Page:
It is a buyer's market for foreign investors seeking remedies for wrongs they have allegedly suffered at the hands of host governments. They can usually seek relief in the courts of the host state, but, increasingly, they also have more cosmopolitan options to consider, including investor-state arbitration based on violations of one or more investment treaties. This competition for business is not, contrary to expectation, advantageous to investors or the world community. First, competition is to some extent illusory: available remedies and jurisdictional authority are often so fragmented among tribunals that a claimant must seek relief in multiple fora in order to be made whole. Second, the possibility of bringing duplicative cases brings disrepute to international dispute settlement mechanisms without corresponding advantages in innovation, quality, or efficient allocation of resources. These problems are exacerbated by the fact that tribunals lack the means (such as the traditional conflict of laws analysis used by municipal courts) to coordinate proceedings when their jurisdictions overlap with those of other tribunals. This incapacity will persist until public international law principles adapt to reflect a pluralistic legal order. Achieving more coordination among tribunals requires revisiting the historic division between states and individuals in international law. Individuals will need to have recognized status and be treated as third-party beneficiaries of such treaties, rather than as owners of derivative rights, to effect this change. Such theoretical advances will permit a desirable coordination, and ultimately a harmonization of effort, among tribunals in the international economic law sphere and beyond.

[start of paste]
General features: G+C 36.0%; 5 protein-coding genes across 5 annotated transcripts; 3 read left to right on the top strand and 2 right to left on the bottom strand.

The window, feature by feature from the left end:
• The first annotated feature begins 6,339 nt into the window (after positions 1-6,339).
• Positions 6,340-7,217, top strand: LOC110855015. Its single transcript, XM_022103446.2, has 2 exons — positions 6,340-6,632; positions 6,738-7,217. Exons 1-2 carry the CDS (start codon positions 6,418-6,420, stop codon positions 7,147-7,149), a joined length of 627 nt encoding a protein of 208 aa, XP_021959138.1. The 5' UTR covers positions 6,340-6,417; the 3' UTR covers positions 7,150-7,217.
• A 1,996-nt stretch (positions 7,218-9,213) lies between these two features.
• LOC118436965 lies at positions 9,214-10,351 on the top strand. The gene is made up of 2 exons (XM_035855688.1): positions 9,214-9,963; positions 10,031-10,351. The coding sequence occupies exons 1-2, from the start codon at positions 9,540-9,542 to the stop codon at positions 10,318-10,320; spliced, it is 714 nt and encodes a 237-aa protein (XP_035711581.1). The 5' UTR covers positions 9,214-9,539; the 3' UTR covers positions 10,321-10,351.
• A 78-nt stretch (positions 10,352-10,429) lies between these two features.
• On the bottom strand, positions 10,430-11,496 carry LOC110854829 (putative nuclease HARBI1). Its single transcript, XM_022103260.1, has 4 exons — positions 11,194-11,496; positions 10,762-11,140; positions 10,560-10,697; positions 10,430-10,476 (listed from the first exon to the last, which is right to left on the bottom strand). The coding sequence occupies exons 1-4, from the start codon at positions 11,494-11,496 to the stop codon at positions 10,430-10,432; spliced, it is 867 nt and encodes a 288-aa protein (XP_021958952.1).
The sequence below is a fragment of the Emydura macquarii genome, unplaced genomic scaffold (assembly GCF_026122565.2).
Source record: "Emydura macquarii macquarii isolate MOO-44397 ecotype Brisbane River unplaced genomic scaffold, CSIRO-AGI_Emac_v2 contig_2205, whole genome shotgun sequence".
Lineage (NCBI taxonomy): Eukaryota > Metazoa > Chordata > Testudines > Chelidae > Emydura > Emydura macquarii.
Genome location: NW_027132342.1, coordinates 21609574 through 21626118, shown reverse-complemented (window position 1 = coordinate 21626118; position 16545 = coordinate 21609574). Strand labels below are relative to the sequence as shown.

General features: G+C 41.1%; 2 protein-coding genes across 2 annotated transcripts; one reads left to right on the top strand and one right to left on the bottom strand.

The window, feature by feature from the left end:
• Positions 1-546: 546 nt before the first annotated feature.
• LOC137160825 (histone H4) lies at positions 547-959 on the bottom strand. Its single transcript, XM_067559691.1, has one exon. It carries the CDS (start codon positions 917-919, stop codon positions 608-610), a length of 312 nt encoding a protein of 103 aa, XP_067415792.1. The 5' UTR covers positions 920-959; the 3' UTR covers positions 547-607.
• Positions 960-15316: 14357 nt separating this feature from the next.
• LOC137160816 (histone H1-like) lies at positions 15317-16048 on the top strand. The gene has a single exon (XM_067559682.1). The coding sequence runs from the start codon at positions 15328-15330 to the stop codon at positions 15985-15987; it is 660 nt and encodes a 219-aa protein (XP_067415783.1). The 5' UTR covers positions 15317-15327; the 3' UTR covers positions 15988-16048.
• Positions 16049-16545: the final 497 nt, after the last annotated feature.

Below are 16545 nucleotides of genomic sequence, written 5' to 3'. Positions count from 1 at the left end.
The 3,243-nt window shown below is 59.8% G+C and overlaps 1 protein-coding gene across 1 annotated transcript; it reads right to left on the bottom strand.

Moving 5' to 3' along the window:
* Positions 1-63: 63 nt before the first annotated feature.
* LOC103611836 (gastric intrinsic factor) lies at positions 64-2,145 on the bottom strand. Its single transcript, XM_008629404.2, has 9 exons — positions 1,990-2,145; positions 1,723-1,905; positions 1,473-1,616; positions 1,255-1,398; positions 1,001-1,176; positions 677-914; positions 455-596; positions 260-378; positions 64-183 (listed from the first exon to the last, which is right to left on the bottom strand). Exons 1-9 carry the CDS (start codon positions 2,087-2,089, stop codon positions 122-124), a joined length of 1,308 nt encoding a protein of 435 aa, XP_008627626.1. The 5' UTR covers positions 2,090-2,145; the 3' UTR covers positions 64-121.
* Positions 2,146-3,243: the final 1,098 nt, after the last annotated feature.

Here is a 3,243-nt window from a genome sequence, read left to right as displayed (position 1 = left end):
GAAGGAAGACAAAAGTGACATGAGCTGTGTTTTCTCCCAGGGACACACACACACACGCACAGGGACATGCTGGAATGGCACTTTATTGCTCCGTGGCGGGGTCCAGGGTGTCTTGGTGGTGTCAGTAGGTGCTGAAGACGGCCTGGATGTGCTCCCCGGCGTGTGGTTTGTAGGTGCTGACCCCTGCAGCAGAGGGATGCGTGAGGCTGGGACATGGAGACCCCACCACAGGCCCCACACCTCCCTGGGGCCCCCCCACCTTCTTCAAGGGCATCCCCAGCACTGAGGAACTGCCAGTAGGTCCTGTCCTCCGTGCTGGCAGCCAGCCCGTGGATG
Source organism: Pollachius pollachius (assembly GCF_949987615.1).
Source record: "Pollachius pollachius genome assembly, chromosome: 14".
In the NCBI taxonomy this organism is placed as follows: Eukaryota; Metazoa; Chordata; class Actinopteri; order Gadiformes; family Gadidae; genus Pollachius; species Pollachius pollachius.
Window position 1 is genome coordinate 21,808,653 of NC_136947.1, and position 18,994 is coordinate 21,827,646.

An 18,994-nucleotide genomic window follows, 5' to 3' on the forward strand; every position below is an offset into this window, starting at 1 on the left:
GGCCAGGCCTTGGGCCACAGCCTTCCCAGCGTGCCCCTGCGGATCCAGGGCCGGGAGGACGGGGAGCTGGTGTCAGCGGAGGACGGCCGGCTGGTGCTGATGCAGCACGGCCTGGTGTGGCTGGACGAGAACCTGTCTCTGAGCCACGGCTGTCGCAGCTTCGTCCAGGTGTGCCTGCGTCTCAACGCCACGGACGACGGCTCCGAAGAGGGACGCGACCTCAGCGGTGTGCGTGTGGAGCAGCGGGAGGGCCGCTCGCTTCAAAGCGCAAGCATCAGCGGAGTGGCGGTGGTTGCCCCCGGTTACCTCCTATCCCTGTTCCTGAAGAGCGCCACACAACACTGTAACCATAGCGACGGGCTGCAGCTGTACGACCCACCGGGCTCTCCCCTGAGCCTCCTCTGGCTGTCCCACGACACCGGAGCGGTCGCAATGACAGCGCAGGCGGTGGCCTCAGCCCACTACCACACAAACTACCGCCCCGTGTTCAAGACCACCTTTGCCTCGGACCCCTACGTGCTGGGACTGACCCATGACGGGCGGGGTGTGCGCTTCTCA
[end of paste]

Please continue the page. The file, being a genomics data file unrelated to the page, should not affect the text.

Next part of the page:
Saturday, September 29, 2007
Bjorklund: Private Rights and Public International Law: Why Competition Among International Economic Law Tribunals is Not Working
Andrea K. Bjorklund (Univ. of California, Davis - Law) has posted Private Rights and Public International Law: Why Competition Among International Economic Law Tribunals is Not Working (Hastings Law Journal, forthcoming). Here's the abstract: